ACEO Card Rules

What are ACEO cards?  ACEO stands for "Art Cards, Editions, and Originals".  They are also known as ATCs, or "Artist Trading Cards". 

They can be original artwork, numbered edition prints and photographs.  ACEO cards are a fun way to collect art from artists all over the world at a fraction of the cost for larger pieces.  Each card is 2 1/2" x 3 1/2" (64x89mm) as the size of a baseball card, which makes it easy to collect in display cases or store in albums.

Art card exhibitions continue to gain popularity, and today, there are art card swaps in almost every major city around the world.

Art cards can be on any weight of paper, thin card board or matte, texture, color or subject matter. They can be created with multi-media or any material such as etching, oil, collage, pencil, ink, acrylic or watercolor.  Prints of orginal artwork are acceptable also...but the original work must be from the artist submitting the cards.

A budget solution for a art card base for children is to cut multiple 2 1/2" x 3 1/2" (64x89mm) sections from an empty cereal box.  The children are allowed to make multiple cards to submit to the show if desired - many children have already made mixed media collages on a large sheet and then had their parents cut them into the proper sizes.

ACEO Art Card Supplies can be purchased at Time2Split on - Enter discount code SAFTH for a 5% discount on all purchases.  We have discovered their art supplies to be very inexpensive and very good quality materials.  Tpically artists will use a cardboard blank for mixed media art and paper blanks for painting.  Most artists will also include a plastic sleeve to protect their art from damage.

Please keep in mind that hundreds of visitors view this exhibition, including many school children. While we strive to exhibit all entries, works that are overly sexual or explicit may not be put on display.
This years theme is "Diversity" - acceptance and respect of all types of artwork.

1. 2.5 x 3.5inches, 64x89mm. This is the exact size required. No deviations can be accepted.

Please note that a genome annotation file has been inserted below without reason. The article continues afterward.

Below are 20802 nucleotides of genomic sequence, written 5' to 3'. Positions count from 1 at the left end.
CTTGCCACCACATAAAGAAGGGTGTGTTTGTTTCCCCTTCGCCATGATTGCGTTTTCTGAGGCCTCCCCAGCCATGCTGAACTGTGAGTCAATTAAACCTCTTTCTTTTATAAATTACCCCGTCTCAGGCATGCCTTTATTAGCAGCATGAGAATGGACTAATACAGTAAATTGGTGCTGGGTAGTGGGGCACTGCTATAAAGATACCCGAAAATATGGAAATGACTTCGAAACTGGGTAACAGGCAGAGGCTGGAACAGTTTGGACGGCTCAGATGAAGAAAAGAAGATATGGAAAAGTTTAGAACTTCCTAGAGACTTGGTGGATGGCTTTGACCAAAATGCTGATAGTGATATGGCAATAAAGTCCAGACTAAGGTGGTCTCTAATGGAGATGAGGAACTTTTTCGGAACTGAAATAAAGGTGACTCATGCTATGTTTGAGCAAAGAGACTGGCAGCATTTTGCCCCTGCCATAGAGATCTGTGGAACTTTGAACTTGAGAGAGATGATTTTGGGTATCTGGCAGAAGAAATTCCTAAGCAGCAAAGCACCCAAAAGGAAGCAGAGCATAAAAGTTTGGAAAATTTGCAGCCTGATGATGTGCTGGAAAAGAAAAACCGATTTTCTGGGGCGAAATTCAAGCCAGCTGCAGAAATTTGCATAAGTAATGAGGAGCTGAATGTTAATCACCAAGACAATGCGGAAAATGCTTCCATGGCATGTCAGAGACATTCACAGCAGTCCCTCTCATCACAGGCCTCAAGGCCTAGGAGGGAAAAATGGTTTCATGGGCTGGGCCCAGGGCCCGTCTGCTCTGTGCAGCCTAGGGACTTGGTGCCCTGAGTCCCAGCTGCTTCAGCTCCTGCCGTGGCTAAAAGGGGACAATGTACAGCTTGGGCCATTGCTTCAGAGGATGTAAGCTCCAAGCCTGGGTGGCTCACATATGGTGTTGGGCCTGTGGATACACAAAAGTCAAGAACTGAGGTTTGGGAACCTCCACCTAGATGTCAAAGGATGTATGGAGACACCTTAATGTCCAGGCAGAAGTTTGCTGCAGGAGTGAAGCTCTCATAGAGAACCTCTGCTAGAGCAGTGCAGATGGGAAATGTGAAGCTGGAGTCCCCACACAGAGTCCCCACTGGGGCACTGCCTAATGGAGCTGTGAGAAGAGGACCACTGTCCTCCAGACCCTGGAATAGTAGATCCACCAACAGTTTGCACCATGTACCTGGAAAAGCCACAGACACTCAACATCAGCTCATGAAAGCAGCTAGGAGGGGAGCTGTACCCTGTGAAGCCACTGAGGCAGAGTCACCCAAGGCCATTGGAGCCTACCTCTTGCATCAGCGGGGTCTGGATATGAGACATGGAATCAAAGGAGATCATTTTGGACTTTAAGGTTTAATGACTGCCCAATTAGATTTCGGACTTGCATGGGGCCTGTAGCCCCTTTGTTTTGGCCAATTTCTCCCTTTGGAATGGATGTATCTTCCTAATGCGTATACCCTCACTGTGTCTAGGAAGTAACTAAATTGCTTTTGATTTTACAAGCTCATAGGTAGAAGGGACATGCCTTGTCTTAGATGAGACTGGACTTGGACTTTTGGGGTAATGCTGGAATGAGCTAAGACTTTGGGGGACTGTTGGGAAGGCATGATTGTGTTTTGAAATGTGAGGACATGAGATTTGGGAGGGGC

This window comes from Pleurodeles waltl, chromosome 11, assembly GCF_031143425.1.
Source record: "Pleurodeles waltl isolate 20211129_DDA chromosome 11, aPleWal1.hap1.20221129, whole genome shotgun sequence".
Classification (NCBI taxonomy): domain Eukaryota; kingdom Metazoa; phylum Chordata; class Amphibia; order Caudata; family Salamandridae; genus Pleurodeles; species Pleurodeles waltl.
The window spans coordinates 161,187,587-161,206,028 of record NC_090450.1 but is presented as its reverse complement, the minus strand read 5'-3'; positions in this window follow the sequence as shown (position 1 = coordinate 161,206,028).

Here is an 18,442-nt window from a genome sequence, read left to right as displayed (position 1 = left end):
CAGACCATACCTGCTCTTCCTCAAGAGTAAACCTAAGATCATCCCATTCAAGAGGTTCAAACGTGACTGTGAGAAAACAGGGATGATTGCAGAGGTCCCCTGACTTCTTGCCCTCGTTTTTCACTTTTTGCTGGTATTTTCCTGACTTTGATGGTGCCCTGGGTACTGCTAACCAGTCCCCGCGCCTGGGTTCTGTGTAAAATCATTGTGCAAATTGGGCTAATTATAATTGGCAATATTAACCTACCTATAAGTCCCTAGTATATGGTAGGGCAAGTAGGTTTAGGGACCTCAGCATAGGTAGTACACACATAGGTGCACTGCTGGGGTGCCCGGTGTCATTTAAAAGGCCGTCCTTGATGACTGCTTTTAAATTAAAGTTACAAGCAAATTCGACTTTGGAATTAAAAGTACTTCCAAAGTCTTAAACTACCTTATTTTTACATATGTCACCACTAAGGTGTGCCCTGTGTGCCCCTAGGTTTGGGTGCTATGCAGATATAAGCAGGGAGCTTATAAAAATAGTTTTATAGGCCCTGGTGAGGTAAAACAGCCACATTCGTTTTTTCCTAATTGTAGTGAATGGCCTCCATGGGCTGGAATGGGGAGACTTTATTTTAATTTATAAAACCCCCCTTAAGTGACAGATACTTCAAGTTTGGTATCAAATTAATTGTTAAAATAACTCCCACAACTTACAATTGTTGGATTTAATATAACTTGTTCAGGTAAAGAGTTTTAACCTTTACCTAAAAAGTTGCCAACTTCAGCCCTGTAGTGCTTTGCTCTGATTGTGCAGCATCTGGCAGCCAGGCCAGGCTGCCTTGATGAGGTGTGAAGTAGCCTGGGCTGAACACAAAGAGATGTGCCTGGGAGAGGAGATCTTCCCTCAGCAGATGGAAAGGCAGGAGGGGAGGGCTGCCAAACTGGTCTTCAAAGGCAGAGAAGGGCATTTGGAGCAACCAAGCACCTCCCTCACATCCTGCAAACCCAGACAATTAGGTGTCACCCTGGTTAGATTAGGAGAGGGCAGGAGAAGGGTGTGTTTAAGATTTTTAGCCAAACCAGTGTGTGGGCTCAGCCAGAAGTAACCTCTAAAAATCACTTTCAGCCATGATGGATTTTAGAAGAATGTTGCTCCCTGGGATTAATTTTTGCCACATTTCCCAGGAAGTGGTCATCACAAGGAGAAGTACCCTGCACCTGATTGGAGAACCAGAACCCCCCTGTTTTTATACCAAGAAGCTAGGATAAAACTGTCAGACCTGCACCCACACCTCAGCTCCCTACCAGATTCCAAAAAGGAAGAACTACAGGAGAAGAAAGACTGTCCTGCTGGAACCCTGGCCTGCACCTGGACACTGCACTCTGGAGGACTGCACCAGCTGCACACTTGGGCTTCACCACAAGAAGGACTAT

2. Original Art and Prints from your original art will be accepted.

3. COA- Certificated of Authenticity is appreciated by the collector. You can use a stamp to print directly on the back of the card or hand write. If you hand make your card you will need one of these methods. If you print your cards you can create sheets of COA’s and print them out onto the back of your ATC sheet. Make sure you line them up correctly so the front matches the back.

  • Title
  • Name of artist (printed - children can write initials for privacy)
  • Age of Artist (only apply's to children)
  • City/State/Country (optional)
  • Signature of Artist
  • Year of artwork
Art cards are an inexpensive way to purchase desired work from a specific artist at a fraction of the cost of a larger piece. New artists can create cards for the entire world to see their work can open doors of excitement and opportunity.  Being discovered can be as simple as learning to make your own Art Cards. Technology and ACEO’s have met at a happy point ushering in an ever-changing art world.

Drop off or mail your ACEO art cards by July 1st, 2012 to:

Small Art From The Heart Expo
Elizabeth Halsey's Boutique
51 East Wood Street
Newaygo, MI 49337

(on a seperate piece of paper, include your name and contact information such as; phone number, email address or mailing address along with your art cards so that we may contact you if your art is chosen to a be winner by our jurors)

History of ACEO's or Art Trading Cards: Believe it or not art cards have been around since the 16th century. Portraits were painted on very small canvases on behalf of a Lord or Master who hired an artists to paint a portrait of their loved ones to be carried with them on long journeys. These small portraits were always sold.

The idea of trading an art card did not happen until the 17th century. Both the French and English started to put small advertisements on the back sides of these tiny art works. The Impressionist painters used the cards in the same way that business cards are used today. The cards allowed people to become familiar with an artists work without journeying to a gallery and gave them contact information for the artists at the same time therefore serving a dual purpose. Often an Impressionist would trade these cards for painting supplies or food. They would also sell them for small amounts of money.

An interest in collecting art cards was revived again on Ebay in the early 2000's. Many people collect these little gems of art. Prices range from ten dollars to hundreds of dollars. Trading cards are still popular and many art card trading groups can be found on social media sites like Facebook. Many art galleries and museums often have exhibits of art cards.